- Francis Coulombe
- Nov 9, 2020
Four wheels, a steering mechanism, and a propulsion system: Peter Tertzakian’s definition of a car. On October 14th, Tertzakian, Managing Director of ARC Financial, Deputy Director of ARC Energy Research Institute, and Executive-in-Residence with the Ivey Energy Policy and Management Centre, gave a thought-provoking presentation on energy transitions to Ivey undergraduate students. He started by leading students through the narrative of propulsion systems over the last century. By analyzing vehicles’ propulsion systems, we get an excellent representation of the energy business at the time. Over the past 100 years, gasoline and diesel-powered vehicles have clearly prevailed, but there were some serious attempts at changing this paradigm: from a tiny steam auto engine in the 1960s to a fully electric vehicle prototype in the 1970s. So, why is it only 50 years later that electric vehicles are gaining traction? What is now enabling the propulsion system paradigm to shift? The electric vehicle prototype from the 1970s had comparable performance and specs to Tesla’s current offerings; what has changed? Tertzakian set out to explain the founding business principles that differentiate successful energy transitions from failures. He used the business case of the electrification of lighting, championed by Thomas Edison, to illustrate these principles.
Think in Complete Systems
Edison understood that an incandescent bulb on its own would be useless if homes were not connected to a source of electricity. He was not simply selling a lightbulb – he had to revamp an entire system. Edison had to generate electricity on a large scale, build a network to distribute power to homes, and only then could he transition lighting from gas-powered lighting to electric. Discovering the lightbulb (though he was not the first to do so), made him a great inventor. Affecting change on the entire system to enable to wide-spread adoption of the lightbulb made him a great innovator.
Go Where the Money is
The first area to receive electric lighting was a wealthy neighborhood in Manhattan, where Wall Street lies. This was no coincidence: it was Edison’s business acumen at work. The high-end market was willing to pay for the “new,” and as they bought, Edison’s Illuminating Company could learn and fine-tune their processes. Gaining experience, the company realized cost efficiencies that then allowed Edison to offer affordable electricity to mass markets, completing the transition to electric lighting.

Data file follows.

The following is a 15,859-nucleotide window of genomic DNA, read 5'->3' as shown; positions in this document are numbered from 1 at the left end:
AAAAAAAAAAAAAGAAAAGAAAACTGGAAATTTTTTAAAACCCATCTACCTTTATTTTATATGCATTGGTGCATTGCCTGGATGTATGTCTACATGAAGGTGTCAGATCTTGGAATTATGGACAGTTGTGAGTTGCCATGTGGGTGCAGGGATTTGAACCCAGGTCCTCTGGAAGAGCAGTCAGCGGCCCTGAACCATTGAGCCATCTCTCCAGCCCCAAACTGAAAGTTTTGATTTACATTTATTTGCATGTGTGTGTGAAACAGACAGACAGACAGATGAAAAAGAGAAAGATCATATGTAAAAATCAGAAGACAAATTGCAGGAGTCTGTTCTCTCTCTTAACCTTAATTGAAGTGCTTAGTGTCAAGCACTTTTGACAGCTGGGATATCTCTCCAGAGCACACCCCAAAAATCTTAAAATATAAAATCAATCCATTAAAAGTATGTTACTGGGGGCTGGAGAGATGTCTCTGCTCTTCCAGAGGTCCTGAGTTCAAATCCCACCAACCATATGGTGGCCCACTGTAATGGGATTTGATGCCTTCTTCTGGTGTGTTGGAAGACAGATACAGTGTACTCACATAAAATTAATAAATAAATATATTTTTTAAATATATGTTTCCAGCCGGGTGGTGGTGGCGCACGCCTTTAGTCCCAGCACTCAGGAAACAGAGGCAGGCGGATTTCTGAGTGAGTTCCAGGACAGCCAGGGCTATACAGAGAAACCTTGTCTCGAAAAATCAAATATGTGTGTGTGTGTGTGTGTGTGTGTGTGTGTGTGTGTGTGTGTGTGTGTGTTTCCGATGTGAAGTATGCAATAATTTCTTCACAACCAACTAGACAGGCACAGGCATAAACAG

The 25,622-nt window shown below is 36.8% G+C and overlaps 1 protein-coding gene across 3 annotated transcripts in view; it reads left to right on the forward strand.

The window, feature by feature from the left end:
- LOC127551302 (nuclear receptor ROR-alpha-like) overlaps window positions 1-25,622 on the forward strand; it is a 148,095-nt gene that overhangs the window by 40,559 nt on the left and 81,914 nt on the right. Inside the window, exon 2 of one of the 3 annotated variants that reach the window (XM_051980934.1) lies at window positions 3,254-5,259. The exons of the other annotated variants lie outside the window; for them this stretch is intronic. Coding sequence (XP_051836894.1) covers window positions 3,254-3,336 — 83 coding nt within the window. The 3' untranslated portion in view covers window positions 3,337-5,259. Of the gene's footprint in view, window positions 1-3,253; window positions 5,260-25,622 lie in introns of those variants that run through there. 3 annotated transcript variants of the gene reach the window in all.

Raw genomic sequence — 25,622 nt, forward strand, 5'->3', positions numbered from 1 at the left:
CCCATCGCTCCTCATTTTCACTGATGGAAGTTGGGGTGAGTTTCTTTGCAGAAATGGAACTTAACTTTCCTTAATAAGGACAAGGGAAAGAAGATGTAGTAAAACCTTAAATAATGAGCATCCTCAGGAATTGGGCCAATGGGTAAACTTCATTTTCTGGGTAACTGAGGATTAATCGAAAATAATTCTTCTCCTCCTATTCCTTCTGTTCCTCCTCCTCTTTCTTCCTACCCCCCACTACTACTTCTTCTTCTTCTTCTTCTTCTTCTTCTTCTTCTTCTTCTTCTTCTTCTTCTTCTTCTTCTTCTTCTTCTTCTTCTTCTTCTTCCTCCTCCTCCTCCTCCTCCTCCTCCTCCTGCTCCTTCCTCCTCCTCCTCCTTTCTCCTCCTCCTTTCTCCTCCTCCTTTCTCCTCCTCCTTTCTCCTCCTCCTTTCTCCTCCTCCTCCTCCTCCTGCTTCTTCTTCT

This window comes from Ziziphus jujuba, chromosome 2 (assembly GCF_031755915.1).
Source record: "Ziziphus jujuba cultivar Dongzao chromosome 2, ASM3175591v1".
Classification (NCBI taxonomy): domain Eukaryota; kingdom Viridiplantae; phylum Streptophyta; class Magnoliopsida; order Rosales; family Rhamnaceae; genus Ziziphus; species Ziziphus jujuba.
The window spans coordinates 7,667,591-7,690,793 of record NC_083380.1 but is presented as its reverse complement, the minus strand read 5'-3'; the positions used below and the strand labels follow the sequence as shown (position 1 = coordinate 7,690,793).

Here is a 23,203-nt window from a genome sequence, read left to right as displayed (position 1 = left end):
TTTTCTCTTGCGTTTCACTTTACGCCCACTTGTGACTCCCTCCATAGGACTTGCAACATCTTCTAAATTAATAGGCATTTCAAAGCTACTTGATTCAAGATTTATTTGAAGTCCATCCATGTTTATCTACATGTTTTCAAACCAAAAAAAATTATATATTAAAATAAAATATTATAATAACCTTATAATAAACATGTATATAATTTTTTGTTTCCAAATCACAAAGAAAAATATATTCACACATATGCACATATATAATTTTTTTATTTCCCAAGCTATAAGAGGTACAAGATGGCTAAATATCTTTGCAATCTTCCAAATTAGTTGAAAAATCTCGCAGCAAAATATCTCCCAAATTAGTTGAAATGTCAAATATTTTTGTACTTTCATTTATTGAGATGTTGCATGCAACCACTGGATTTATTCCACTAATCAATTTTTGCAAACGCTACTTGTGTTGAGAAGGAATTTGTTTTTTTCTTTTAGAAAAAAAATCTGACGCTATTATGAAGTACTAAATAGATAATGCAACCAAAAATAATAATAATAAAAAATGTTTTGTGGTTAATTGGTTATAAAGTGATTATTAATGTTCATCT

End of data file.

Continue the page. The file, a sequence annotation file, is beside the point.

Hijack Current Infrastructure
Bringing electric wires into homes was a daunting task for Edison. Instead of attempting to start from scratch, Edison had the brilliant idea to repurpose the current infrastructure: gas pipes. Instead of burrowing wires through walls to electrify homes, he fed wires through existing gas piping, added sockets, mounted lightbulbs, and voila: electric illumination. Hijacking the existing pipe system dramatically reduced their workload, enabled faster deployment of technology, and made the conversion from gas to electric less intrusive for homeowners: a win-win.
Discredit the Incumbent
People can be averse to change, and it often takes a significant push to convince consumers to ditch their current habits. Edison discredited gas lighting by covering and publishing reports of gas-related incidents in newspapers. From house fires, deaths, and explosions, Edison publicized it all to discredit the existing system. Highlighting and publishing the problems that customers were experiencing facilitated the adoption of his alternative: electric lighting.
Tertzakian applied these fundamental principles to today’s budding energy transition towards a low-carbon economy. Despite being centuries old, the business principles still apply, and players who follow them are more likely to be successful than those who do not. Tesla, for one, has created significant waves towards the electrification of vehicles by employing these principles. Once again, it will take innovative thinking, not simply inventive thinking, for our world to transition to a new energy system; one that will lead to a more sustainable future.
Francis Coulombe is an HBA student at the Ivey Business School. He was the Finalist in the 2020 Canada's Energy Past, Present and Future: Ivey Student Story Competition presented by the Ivey Energy Policy and Management Centre in partnership with Peter Tertzakian and his personal online museum, www.energyphile.org.